Proposals that require management to "consider" specified factors do not direct a particular result. Such proposals preserve management's discretion to decide how to act because they permit management to weigh and assess factors and decide on a course of action based on its evaluation of the factors' significance. By requiring management only to consider certain factors, including whether work demands dictate the denial of advanced annual leave requests, Provision 6 preserves management's right to grant or deny leave and, therefore, does not directly interfere with management's right to assign work under section 7106(a)(2)(B). See, for example, National Association of Government Employees, Local R12-29 and U.S. Department of the Navy, Naval Facilities Contracts Training Center, Construction Battalion Center, Port Hueneme, California, 43 FLRA 810, 818 (1991); Health Care Financing Administration, 39 FLRA at 1199-1200. Accordingly, for the reasons more fully stated in those cases, Provision 6 is negotiable.

VIII. Provisions 7 and 8

Provision 7

Article 13, Section 14- Home leave will be granted when:

(a) the employee has completed a basic service period of twenty-four (24) months of continuous service abroad; and

(b) the employee has been selected to return for at least a one (1) year assignment.

Provision 8

Article 13, Section 17- Approved home leave will be used within ninety (90) days after the employee becomes eligible under Section 14 of this Article, unless scheduling leave within this period would restrict the employer's ability to require the presence of an employee, pursuant to its rights to assign work under 5 USC 7106(a)(2)(B), should the Employer determine that work demands leave no other reasonable alternatives.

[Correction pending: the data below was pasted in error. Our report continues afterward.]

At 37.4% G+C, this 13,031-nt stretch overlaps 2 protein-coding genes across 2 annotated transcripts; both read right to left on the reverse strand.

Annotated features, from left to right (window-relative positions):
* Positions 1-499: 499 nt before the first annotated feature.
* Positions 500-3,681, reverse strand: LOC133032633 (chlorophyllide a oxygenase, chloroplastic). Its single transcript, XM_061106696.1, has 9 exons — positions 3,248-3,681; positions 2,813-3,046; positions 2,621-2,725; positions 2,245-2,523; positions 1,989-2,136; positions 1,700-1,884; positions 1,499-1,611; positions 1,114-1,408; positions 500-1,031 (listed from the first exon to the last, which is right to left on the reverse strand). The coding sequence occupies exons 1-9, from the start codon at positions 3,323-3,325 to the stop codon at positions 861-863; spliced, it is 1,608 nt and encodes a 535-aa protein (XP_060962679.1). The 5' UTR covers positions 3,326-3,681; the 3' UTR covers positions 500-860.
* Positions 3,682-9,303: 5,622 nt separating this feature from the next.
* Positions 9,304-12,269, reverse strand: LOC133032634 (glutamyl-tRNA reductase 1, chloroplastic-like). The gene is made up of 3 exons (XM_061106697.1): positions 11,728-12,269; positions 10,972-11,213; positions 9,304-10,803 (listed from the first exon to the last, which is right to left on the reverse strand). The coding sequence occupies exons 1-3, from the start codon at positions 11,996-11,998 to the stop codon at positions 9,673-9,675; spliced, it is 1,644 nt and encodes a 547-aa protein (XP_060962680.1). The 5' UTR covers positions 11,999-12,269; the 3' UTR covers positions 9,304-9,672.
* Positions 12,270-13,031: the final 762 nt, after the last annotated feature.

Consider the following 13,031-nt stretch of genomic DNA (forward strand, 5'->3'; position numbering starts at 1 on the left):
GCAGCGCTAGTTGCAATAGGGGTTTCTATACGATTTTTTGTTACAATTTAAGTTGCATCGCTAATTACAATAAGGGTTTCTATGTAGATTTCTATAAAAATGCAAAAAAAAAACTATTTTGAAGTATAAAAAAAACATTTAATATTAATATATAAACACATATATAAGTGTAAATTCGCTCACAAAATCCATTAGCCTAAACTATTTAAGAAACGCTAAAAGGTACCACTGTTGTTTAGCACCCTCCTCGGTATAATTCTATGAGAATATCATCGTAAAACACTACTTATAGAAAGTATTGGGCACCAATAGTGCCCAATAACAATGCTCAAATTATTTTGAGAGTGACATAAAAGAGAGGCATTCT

A. Positions of the Parties

The Agency asserts that, by requiring the Agency to grant home leave, Provision 7 is inconsistent with 5 C.F.R. § 630.606(a) and is nonnegotiable.(5). The Agency contends that, although an employee is entitled to leave under 5 C.F.R. § 630.606(a), that entitlement "is not equivalent to a grant of leave." Statement of Position at 14.

The Agency asserts that Provision 8 directly interferes with the Agency's right to assign work under section 7106(a)(2)(B) of the Statute by requiring it to grant home leave within 90 days after an employee becomes eligible. In the Agency's view, the requirement that home leave be granted unless work demands leave no other reasonable alternatives "virtually mandates the grant of leave and eliminates management's discretion to grant or deny the leave." Id.

The Union contends that Provision 7 establishes a "standard" for the granting of home leave for eligible employees. Petition for Review at 6. The Union argues that Provision 8 establishes the time period during which home leave "should normally be used." Id.

B. Analysis and Conclusions